• Ohio (if created before October 10, 1991)

  • Oklahoma

  • Pennsylvania (if created before January 1, 2005)

  • Rhode Island

  • South Carolina

  • Texas

  • Utah recognizes only common law marriages that have been validated in a judicial proceeding. A common law marriage may be validated by a court of law up to one year after the alleged marriage has been terminated (effectively allowing for "common law divorce" in Utah only). Prior to statehood, Utah allowed polygamous marriage (at least de facto) and this issue greatly delayed its admission as a U.S. state, but it does not now recognize such marriages as valid and all people who entered into those marriages are now dead.

The exact test for a common law marriage formation varies by state.

The most common test for formation of a common law marriage is an understanding of the couple between each other that they are married, the couple holding themselves out to the public that they are married (especially in joint tax returns and in health insurance applications), and in some states, either cohabitation or consummation of the marriage.

There is a body of law governing what connect a couple must have to a state in order for their relationship to be subject to that state's common law marriage rules. If the couple has a shared domicile in the state that is generally sufficient, but this is not always the bare minimum level of connection necessary to establish that a state's common law marriage laws will apply to a couple that is physically present in that state.

For example, it is customary in many U.S. subcultures, for example, to hold a wedding in the state of the bride's parents' domicile even if neither the bride nor the groom are domiciled in that state. But, a ceremonial wedding held in a state that recognizes common law marriage without the benefit of a marriage license would almost always be valid in all U.S. states (if otherwise valid), even if neither member of the couple resided there.

I am not aware of any U.S. state except New Hampshire where mere cohabitation and/or coparenting for a certain number of years establishes a common law marriage, even though law enforcement and journalists often describe couples in those circumstances as being common law married couples.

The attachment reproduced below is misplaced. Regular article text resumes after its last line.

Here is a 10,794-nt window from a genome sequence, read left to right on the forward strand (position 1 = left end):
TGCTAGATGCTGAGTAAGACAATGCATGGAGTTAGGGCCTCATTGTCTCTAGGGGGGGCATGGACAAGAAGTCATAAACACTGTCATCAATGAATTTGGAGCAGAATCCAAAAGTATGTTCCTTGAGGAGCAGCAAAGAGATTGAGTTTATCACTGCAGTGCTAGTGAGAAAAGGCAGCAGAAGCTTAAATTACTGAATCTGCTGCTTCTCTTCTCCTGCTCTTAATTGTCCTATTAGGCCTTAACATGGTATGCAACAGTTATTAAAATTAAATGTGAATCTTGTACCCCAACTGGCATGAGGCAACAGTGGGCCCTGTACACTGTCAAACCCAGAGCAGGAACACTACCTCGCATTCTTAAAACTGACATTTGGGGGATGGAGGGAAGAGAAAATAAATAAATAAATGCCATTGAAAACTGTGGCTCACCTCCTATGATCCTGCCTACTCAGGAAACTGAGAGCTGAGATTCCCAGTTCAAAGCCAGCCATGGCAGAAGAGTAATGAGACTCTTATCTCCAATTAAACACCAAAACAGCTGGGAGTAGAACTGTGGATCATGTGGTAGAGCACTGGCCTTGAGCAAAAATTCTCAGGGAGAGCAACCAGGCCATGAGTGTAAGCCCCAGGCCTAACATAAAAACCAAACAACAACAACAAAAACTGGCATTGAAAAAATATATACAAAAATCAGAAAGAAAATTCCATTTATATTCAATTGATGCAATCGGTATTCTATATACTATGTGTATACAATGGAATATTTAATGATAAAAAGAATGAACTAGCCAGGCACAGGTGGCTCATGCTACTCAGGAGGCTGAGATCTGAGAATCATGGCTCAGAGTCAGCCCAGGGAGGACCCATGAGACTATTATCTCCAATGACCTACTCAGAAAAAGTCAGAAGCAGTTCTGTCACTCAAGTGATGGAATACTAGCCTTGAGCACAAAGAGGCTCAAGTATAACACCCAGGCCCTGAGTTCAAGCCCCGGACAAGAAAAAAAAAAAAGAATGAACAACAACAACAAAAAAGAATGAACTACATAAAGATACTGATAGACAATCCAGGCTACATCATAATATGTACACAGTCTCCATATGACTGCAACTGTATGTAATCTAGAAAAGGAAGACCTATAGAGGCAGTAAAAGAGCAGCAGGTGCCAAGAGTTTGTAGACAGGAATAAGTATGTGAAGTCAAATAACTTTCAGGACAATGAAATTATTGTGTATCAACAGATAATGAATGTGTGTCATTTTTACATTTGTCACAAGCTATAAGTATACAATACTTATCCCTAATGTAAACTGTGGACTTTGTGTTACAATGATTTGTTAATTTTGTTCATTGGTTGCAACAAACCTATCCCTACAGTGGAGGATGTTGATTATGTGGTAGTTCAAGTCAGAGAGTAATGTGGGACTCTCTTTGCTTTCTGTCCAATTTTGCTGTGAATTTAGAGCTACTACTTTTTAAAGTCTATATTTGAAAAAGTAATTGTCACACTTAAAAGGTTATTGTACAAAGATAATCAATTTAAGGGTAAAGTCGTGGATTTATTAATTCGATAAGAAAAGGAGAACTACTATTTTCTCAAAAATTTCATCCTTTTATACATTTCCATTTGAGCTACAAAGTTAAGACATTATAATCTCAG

Functionally, common law marriage usually comes up in one of two fact patterns. First, it validates ceremonial marriages conducted with most formalities of a fully valid legal marriage license marriage with a formal wedding that have some technical defect in formalities; these are easy cases. Second, it establishes marital rights between cohabiting couples (often with shared children) who live together and act more or less like marriage couples who never have a decisive moment that is a wedding or marriage ceremony but end up considering themselves to be a married couple and deal with the administrative state and in their social lives accordingly. In both cases, common law marriage is usually a doctrine invoked generally avoid harsh consequences for wives who have sacrificed economically in reliance on a domestic couple relationship who lack meaningful legal rights do to a lack of marriage formalities.

N.B. Australia has a concept called de facto relationships that provide certain legal rights after more than two years of cohabitation for a limited period of time after the relationship ceases to exist in fact. These are not common law marriages in the senes of American law.

When Must A State Recognize A Marriage Valid Where Entered Into At The Time Entered Into

There is really only one exception to the rule that a common law marriage (or any other form of marriage) which was valid where entered into (even outside the United States) at the time it was entered into (even if that state no longer recognizes common law marriage) is valid in every state.

The exception is that a state does not have to recognize marriages which are barred by public policy in the state where the second marriage takes place (for reasons other than a lack of a marriage license), but not in the original state.

Basically, the marriages which a state does not have to recognize are:

(1) marriages valid where entered into that were polygamous when entered into (generally outside the U.S.),

(2) marriages where a spouse was a minor too young to marry at the time of the marriage by the recognizing state's standards if the common law marriage was not reaffirmed by conduct after both spouses were of age (Colorado recognizes common law marriages only when both spouses were at least eighteen years old at the time of the marriage or at some time afterwards in the continued common law marriage, and the validity of this unique limitation has not been legally tested),